While teams certainly don’t need a stereotypical leadoff hitter who specializes in speed and small ball to be successful — the school of thought that your best player should get the most plate appearances possible is not a bad one — Scott Podsednik showed how guys at the top of the order can simply make things happen and win you ballgames because of it.

On April 11, 2005, the White Sox were once again having trouble figuring out Kevin Millwood, who was throwing his second gem against the White Sox in as many starts to begin his season. But after five scoreless innings, Podsednik made something happen.

He popped up a bunt that went so awry that it went over Millwood and behind the pitcher’s mound. It was a bad bunt, maybe, but it worked. He reached first with a single. Not long after, he used that blazing speed of his to swipe second base and put himself in scoring position with nobody out.

In a one-run game, the White Sox down 1-0 at the time, Podsednik changed everything. He scored the tying run two batters later, when Carl Everett drove him in with a single. It’s a run that doesn’t happen without Podsednik’s skill set. Call it the best argument in favor of the stereotypical leadoff man. Or just call it making things happen.

Podsednik did it again two innings later, driving in the winning run to cap a two-out rally against Millwood. After two quick outs, Chris Widger and Joe Crede delivered back-to-back singles. Podsednik made it three in a row, driving in Widger — who went from first to third on Crede’s hit up the middle — to put the White Sox in front.

Podsednik’s work 15 years ago isn’t likely to do much to sway any ongoing arguments over who should lead off for the 2020 White Sox or any of the 29 other teams. But it sure paid big dividends for the 2005 White Sox.

He made it happen.

What else?

— Millwood pitched extraordinarily well against the White Sox for the second time in 2005. After throwing six shutout innings on April 6, he allowed just two runs over seven innings in this one. Millwood ended up making five starts against the White Sox in 2005, logging a 1.32 ERA in 34 innings, but went just 0-2 in those five games. He had himself an excellent season overall, with a 2.86 ERA that led the American League and was the second lowest single-season ERA of his 16-year big league career. He finished sixth in the AL Cy Young vote that season, tying with White Sox pitcher Jon Garland and finishing behind Mark Buehrle.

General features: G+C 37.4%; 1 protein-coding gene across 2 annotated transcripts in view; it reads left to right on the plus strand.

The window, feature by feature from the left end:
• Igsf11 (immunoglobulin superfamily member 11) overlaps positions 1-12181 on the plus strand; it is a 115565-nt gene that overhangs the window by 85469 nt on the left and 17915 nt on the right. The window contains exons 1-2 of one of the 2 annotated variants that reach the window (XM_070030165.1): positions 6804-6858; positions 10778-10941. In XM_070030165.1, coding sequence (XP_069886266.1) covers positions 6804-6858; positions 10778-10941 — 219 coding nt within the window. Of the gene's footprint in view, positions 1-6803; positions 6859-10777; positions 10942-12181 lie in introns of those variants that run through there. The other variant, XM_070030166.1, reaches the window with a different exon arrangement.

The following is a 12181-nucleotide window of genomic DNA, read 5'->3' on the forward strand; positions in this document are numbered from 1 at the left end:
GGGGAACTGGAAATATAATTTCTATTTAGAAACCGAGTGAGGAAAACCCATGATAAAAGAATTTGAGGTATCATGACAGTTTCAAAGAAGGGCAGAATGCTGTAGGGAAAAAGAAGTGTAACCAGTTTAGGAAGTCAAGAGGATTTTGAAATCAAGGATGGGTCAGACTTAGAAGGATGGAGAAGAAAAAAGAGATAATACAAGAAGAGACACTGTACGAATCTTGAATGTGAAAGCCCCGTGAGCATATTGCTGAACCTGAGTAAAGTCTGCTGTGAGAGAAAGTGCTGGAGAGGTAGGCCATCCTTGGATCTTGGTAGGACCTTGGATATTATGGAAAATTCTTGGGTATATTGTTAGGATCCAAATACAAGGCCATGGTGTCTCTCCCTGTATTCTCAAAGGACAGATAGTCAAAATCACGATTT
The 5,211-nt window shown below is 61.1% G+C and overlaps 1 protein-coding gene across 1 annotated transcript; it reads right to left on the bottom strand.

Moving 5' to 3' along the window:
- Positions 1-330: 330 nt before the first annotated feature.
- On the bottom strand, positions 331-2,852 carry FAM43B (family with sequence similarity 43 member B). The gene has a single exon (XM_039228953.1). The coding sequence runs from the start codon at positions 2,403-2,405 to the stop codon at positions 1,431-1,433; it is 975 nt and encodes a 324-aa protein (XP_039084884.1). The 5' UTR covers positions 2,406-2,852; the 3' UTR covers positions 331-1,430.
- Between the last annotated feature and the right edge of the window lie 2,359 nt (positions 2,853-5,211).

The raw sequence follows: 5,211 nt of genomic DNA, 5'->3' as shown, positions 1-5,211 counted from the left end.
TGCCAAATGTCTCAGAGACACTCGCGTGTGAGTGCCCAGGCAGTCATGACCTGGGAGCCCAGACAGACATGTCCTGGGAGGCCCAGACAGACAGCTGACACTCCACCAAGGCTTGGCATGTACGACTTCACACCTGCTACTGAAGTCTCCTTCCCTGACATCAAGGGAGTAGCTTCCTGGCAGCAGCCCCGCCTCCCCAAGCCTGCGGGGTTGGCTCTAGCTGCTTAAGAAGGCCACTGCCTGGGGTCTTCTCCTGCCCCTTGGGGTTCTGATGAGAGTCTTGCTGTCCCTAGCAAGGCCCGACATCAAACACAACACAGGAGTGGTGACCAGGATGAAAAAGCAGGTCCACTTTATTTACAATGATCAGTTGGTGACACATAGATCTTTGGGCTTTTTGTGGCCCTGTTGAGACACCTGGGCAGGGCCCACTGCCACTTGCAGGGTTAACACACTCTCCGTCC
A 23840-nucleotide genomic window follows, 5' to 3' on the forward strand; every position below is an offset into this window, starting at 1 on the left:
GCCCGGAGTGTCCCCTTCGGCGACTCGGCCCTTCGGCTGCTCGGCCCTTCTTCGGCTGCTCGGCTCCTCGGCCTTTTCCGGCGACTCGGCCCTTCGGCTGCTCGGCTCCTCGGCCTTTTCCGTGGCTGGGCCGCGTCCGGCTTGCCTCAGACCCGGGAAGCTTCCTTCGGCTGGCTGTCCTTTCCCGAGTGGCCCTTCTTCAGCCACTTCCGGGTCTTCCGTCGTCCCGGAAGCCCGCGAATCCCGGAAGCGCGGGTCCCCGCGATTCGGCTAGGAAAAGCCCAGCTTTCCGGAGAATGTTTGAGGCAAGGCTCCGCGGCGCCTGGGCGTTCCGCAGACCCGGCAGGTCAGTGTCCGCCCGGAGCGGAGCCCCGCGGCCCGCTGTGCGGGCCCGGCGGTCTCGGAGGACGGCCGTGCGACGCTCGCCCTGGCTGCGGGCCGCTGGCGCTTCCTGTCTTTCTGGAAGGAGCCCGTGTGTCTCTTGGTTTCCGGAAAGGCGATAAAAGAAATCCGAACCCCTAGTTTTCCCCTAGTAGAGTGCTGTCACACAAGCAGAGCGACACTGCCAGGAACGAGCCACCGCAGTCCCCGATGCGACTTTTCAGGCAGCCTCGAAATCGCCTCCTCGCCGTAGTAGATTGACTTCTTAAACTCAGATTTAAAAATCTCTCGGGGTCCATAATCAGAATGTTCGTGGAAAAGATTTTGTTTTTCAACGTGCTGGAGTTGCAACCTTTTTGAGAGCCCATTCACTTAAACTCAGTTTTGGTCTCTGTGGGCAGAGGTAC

— Freddy Garcia was pretty darn good in this one, too, throwing eight innings of one-run ball. He retired the final 13 batters he faced. Garcia allowed just three runs in 14 innings in his first two starts of the season. This one was the first of a whopping nine outings he made that season of at least eight innings.

— Garcia threw a pair of wild pitches with Grady Sizemore at the dish in the second inning, two of the 20 he ended up throwing in 2005. That total led the major leagues. In the following season, his second full campaign with the White Sox, he only threw four in the same number of starts, 33.

— Podsednik threw Ronnie Belliard out at third base in the third inning, preventing what might’ve been another run in the inning the Indians scored their lone tally. Podsednik had three outfield assists in 2005, and that was one of them.

— “Aaron’s going to get hit a lot in his career.” Hawk Harrelson chalked up Aaron Rowand getting hit by a pitch in the fifth inning to the center fielder’s approach at the plate. Well, Rowand did get hit by a lot of pitches in 2005, 21 of them, to be exact. Only Shea Hillenbrand of the Blue Jays got hit by more that season. This one that caught Rowand in the hand looked like it hurt like hell.